Strategies used to engineer cold resistant plants include accumulation of osmoprotectants such as mannitol (U.S. Pat. No. 6,416,985), proline (U.S. Pat. No. 6,239,332), trehalose (U.S. Pat. No. 6,323,001) or glycine-betaine (Hayashi et al., Plant Journal 12, 133-142, 1997; U.S. Pat. No. 6,281,411). Other approaches involve manipulating the signal transduction pathway controlling the stress response (WO 01/77355), including use of transcription factors (WO 01/77311, U.S. Pat. No. 6,417,428, WO 02/44389, U.S. Pat. No. 5,891,859). Furthermore a number of genes have been used to enhance cold resistance. Examples are members of the COR group (COR15a: U.S. Pat. No. 5,296,462, U.S. Pat. No. 5,356,816), a cell cycle related gene (WO 01/77354), protein kinase related proteins (WO 01/77356), the LEA-like protein CAP85 (U.S. Pat. No. 5,837,545) and use of a phospholipid binding protein (WO 02/00697). Nevertheless, signal transduction pathways leading to cold acclimation and the identity of the genes that confer resistance to cold stress in plants remain largely unknown.
Yeast has been used for screening plant genes that confer resistance to salt stress. For example, a salt-sensitive yeast strain (JM26) has previously been transformed with a cDNA library from salt-stressed sugar beet and used to screen for clones having increased salt tolerance (WO 02/52012). The transformed yeast cells were grown on a rich medium (YPD) or on a synthetic medium plus methionine and leucine (SD), supplemented with 0.15 M NaCl or with 20 mM LiCl. Putative positive clones showing better growth on the selective media compared to the non-transformed yeast strain were isolated and further characterised.
However, the use of yeast for identifying plant genes involved in cold stress has not been used before. A recent study in haploid yeast by de Jesus Ferreira et al. (2001), in which transposon mutagenesis was employed, identified 10 different yeast genes responsive to cold tolerance, which upon mutation caused a growth stop at 15° C. The identified genes include a gene coding for a glutamate synthase (YDL171C), a GTP binding protein (YML121W), a GSK-3 Ser/Thr protein kinase (YNL307C) and a component of TFIID (YLR399C). Three of the genes were previously described as cold responsive (YLR399C, YML121W, YNL307C) and four of the isolated genes were also involved in resistance to salt stress.
The present invention provides a novel screening method for nucleic acids involved in stress responses in a plant, which method involves screening in diploid yeast for plant genes involved in modifying tolerance/resistance to temperature stress. The present invention also provides new plant genes identified by this screen and polypeptides encoded by these genes. Also provided are methods for producing plants having modified tolerance or resistance to environmental stress conditions, comprising introduction of the above-mentioned genes into plants. Also provided are plants having modified tolerance or resistance to environmental stress conditions, which plants are transformed with the gene according to the invention.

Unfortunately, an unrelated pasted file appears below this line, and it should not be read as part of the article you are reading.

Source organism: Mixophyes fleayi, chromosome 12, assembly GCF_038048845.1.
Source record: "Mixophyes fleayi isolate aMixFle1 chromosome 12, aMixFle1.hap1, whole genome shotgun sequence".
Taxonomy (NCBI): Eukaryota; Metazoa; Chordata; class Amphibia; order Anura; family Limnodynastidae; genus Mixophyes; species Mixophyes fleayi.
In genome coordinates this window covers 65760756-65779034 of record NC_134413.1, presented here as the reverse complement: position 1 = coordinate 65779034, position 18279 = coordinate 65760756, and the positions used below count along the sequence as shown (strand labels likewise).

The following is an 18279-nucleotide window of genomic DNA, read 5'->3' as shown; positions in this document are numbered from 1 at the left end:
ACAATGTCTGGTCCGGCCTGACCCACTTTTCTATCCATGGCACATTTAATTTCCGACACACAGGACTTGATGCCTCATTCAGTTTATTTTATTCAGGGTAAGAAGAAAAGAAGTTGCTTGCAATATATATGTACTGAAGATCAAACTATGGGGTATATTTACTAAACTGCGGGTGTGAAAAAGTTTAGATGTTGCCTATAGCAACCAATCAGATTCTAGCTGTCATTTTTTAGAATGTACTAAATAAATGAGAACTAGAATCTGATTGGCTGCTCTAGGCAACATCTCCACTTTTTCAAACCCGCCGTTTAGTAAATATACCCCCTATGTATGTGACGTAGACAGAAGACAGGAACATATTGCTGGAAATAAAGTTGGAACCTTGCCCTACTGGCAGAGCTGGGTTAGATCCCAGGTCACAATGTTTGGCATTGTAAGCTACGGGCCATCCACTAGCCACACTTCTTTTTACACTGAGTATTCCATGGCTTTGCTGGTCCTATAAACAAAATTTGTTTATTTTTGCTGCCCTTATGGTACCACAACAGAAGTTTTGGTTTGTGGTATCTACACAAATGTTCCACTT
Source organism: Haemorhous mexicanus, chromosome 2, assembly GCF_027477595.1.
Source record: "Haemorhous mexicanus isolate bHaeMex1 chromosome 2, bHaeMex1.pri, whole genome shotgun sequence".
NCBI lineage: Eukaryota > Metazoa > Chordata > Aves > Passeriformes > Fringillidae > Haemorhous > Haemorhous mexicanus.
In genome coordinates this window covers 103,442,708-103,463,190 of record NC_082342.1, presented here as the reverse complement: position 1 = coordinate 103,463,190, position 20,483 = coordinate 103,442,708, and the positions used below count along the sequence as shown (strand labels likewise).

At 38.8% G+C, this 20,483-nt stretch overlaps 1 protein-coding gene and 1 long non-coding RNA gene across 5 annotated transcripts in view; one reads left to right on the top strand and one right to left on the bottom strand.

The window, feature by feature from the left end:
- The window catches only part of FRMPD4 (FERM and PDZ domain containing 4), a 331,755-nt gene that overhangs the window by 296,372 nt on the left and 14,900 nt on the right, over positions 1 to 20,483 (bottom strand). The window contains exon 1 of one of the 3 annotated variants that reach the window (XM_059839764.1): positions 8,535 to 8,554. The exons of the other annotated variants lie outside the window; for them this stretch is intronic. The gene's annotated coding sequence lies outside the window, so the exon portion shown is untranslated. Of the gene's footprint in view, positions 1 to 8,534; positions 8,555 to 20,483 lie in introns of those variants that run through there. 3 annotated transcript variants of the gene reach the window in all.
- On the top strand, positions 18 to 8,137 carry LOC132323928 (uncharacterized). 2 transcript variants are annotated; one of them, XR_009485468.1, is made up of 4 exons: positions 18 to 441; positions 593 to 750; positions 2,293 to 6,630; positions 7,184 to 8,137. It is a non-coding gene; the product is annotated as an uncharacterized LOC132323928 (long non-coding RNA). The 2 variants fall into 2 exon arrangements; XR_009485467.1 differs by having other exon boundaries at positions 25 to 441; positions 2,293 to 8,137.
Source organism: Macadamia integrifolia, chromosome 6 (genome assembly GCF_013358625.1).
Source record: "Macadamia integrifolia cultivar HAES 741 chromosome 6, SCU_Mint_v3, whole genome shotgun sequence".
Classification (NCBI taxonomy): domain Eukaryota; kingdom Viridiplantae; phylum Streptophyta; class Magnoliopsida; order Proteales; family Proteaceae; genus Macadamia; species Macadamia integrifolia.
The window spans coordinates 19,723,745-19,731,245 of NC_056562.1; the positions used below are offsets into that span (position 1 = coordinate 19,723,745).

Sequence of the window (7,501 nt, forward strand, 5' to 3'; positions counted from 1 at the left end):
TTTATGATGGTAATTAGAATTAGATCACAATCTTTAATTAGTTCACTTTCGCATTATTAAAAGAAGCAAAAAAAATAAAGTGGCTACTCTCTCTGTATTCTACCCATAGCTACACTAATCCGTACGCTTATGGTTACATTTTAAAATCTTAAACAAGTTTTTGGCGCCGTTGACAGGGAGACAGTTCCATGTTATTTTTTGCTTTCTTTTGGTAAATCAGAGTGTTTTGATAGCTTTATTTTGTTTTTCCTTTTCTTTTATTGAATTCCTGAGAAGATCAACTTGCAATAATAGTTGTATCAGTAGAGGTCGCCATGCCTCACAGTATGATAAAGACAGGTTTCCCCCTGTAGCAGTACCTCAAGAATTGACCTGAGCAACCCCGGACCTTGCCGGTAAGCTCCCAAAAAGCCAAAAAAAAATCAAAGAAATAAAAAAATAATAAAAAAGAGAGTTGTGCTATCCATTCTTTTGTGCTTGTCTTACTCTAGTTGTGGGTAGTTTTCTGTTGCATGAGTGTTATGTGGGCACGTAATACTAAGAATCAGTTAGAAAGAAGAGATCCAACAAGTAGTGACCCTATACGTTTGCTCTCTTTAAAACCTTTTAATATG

According to a first embodiment of the present invention, there is provided a screening method for identifying nucleic acids capable of modifying tolerance or resistance to cold stress conditions in plants or yeast, which method comprises the steps of:
Preferably the wild type yeast cells are wild type diploid Saccharomyces cerevisiae yeast cells, more preferably wild type Saccharomyces cerevisiae W303 yeast cells. Furthermore preferably the organism is a plant, which plant preferably is a salt treated plant, more preferably a salt treated halophytic plant or a part thereof, most preferably salt treated Beta vulgaris or a part thereof.
The use of yeast cells for identifying genes involved in salt or osmotic stress is known in the art. Yeast is a good model organism for testing genes conferring tolerance to osmotic or salt stress because suitable mutants are known that allow for complementation. WO 02/052012 teaches a screening method wherein a mutant salt sensitive yeast strain is transformed with cDNA isolated from salt stresses sugar beet. The method resulted in the identification of genes that may contribute to increased tolerance to salt, drought or osmotic stress in plants. Here, for the first time yeast was used for screening a plant cDNA library involving the application of cold stress. In contrast to WO 02/052012, where a mutation causing salt sensitivity is to be complemented by an introduced plant cDNA, wild type yeast was used in the present invention instead of a mutant; the wild type yeast was diploid to avoid any effects of recessive chromosomal mutations that would eventually result in cold tolerance of the yeast host. The present invention demonstrates that, since no suitable cold sensitive mutants exist, wild type yeast cells transformed with cDNA from salt stressed plants can be used to isolate genes capable of conferring tolerance against cold stress in plants.